Eduard de Visser, Head of Strategy and Innovation at Port of Amsterdam, shares this view, 'As the Port of Amsterdam, we want to be at the forefront of the energy transition. Our established position as a formidable, international energy hub means we have the infrastructure, the partners and the knowledge and experience to be a catalyst for new, sustainable energy products. We are proud to work with Evos and other partners on H2Gate. It shows how innovative and enterprising the Amsterdam port is.'
Missie H2 in the port of Amsterdam
Together with Missie H2 we aim to make the Netherlands a hydrogen country. With the (water) athletes of TeamNL as the driving force.
But what exactly is the important role of hydrogen? And what are we already doing in the port with hydrogen? Eduard de Visser, Strategy Director at Port of Amsterdam, tells Olympic rowers Ilse Paulis and Marieke Keijser all about it.
Container barges have wind in their sails
Last week TMA Logistics did a test on container barge Ms Royaal with eConowind. This is a container with collapsible sails that can be sailed partly on wind.
The container takes up little space and can therefore easily be placed on board (inland) vessels.
10% fuel savings with eConowind
On the IJsselmeer and the Wadden Sea, between Harlingen and Amsterdam, it almost always blows. This made that location ideal for testing the eConowind. Folding the system only takes five minutes. The test yielded a fuel saving of 10%. Enough reason to test this further.
Inland shipping connections with the port of Amsterdam
Logistics service provider TMA Logistics connects terminals in Harlingen, Hasselt, IJmuiden, Velsen and Amsterdam with the deep sea terminals in Rotterdam and Antwerp. TMA has fixed agreements with the deep sea terminals and bundles large volumes. With these inland shipping connections, fixed and reliable sailing schedules have been created for their customers.
By using inland navigation, unnecessary waiting times with trucks are avoided. It also reduces traffic jams and CO2 emissions. TMA logistics wants to make their ships even greener. For example, by making more use of the wind, such as the eCono wind. TMA has also been using the MS Phoenix since 2018. This is a fully hybrid ship.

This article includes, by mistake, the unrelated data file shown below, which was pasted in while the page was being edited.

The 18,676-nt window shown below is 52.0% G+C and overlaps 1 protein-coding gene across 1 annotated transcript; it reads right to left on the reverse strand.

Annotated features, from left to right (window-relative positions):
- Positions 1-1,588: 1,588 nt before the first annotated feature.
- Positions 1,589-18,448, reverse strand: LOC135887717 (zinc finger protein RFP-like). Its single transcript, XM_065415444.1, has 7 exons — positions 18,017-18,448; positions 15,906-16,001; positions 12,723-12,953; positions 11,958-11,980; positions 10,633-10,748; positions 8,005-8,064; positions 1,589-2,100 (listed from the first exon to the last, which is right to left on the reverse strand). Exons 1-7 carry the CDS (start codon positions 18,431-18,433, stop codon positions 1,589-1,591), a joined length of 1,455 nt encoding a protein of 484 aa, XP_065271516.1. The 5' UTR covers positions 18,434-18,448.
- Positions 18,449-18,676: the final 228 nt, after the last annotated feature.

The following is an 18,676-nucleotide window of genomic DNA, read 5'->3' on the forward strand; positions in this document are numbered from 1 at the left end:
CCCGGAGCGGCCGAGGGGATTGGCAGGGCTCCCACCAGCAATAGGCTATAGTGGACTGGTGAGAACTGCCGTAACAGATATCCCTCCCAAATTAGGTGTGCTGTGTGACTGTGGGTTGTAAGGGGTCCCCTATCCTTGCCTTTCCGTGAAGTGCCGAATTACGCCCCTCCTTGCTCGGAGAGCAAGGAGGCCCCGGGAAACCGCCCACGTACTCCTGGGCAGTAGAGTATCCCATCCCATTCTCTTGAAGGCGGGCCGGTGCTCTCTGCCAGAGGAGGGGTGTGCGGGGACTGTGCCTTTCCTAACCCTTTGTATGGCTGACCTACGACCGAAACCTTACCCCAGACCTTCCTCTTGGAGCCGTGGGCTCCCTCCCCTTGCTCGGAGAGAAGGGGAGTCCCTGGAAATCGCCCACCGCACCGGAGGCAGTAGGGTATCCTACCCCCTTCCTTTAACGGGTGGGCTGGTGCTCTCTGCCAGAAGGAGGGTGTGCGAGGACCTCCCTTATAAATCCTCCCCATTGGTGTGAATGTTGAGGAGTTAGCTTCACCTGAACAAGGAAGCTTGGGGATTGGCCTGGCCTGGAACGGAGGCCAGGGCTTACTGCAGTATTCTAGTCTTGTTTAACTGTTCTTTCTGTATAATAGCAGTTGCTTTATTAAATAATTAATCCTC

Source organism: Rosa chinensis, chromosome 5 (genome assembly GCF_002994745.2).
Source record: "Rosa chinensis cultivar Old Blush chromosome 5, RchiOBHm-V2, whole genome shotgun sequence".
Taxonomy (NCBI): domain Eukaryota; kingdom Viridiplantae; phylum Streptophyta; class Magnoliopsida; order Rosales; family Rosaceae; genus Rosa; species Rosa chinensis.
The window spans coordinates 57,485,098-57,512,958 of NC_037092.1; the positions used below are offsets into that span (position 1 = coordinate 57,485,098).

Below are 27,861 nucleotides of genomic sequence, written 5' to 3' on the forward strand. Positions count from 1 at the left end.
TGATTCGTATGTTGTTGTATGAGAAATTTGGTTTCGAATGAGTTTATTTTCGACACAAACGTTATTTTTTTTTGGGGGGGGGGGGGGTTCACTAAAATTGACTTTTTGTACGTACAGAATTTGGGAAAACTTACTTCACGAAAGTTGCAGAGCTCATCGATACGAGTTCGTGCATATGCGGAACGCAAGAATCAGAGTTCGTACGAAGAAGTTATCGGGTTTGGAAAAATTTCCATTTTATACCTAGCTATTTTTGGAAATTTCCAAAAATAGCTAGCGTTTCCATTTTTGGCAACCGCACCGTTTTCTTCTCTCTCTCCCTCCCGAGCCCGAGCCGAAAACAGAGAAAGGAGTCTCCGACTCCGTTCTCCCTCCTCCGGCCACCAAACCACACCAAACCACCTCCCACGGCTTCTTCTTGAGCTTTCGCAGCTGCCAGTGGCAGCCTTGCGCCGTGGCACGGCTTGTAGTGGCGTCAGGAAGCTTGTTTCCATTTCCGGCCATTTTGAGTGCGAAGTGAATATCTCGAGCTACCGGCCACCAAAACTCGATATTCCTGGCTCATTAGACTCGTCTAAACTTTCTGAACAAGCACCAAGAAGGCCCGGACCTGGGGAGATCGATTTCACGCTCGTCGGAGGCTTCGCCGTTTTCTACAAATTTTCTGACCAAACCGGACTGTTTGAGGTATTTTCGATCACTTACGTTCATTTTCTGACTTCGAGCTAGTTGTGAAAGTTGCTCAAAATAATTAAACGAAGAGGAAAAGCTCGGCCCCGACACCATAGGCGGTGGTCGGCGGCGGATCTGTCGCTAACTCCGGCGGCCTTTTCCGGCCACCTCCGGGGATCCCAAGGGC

Port of Amsterdam supports blue hydrogen plant initiative in port of Den Helder
A plant to produce blue hydrogen on a large scale could be operational in Den Helder by 2027. Research by H2Gateway, a consortium of businesses and public bodies, shows that this is possible.
Port of Den Helder, Groningen Seaports and Port of Amsterdam are collaborating closely on a transition to a hydrogen economy under the name Hydroports. Hydroports believes that it is very important to construct the hydrogen backbone between these seaports. A blue hydrogen factory in Den Helder would provide an important stimulus.
The port of Den Helder is playing an important role in this initiative, according to Jacoba Bolderheij, managing director of Port of Den Helder: “Our port offers a unique location for a central blue hydrogen plant, thanks to the proximity of the gas fields under the North Sea and the presence of Western Europe's largest gas processing station. The gas infrastructure present in Den Helder together with the activity, knowledge and skills in that field can be used to speed up the supply of carbon-free hydrogen to industry elsewhere in the Netherlands. For this reason, this project also occupies an important position in the Regional Deal for Noord-Holland North which has recently been awarded by the Dutch government. Businesses in Groningen, Amsterdam and elsewhere in the Netherlands can also benefit from a blue hydrogen plant by allowing them to speed up their innovation towards more sustainable production without having to invest in carbon capture at their own location."
Blue hydrogen is produced using natural gas, just like standard 'grey hydrogen'. CO2 is released when hydrogen is produced from natural gas. By capturing and storing this CO2 in empty gas fields it is prevented from entering the atmosphere. The hydrogen produced in this way is called 'blue hydrogen'. H2Gateway’s blue hydrogen plant could boost industry’s ambition to switch to carbon-free production technologies, and could reduce the total industrial carbon emission from the major industrial clusters in the Netherlands by some 14% and thereby make a substantial contribution to climate goals.
Amsterdam’s hydrogen initiatives
Eduard de Visser, head of Strategy & Innovation at Port of Amsterdam, says: “We are working towards a carbon-free society, and are therefore opting for hydrogen as a sustainable energy source. A blue hydrogen plant in Den Helder fits well with the other initiatives that we are also developing under the Hydroports banner. We are, for example, working with Gasunie to examine whether a regional hydrogen pipeline between IJmuiden and Amsterdam is feasible. We are also looking at creating a 100 MW hydrogen plant with Nouryon and Tata Steel. This could produce 15,000 tonnes of green hydrogen per year. Hydrogen occupies an important place in the Dutch climate agreement. The potential introduction of a blue hydrogen plant brings a circular and emission-free economy a step closer."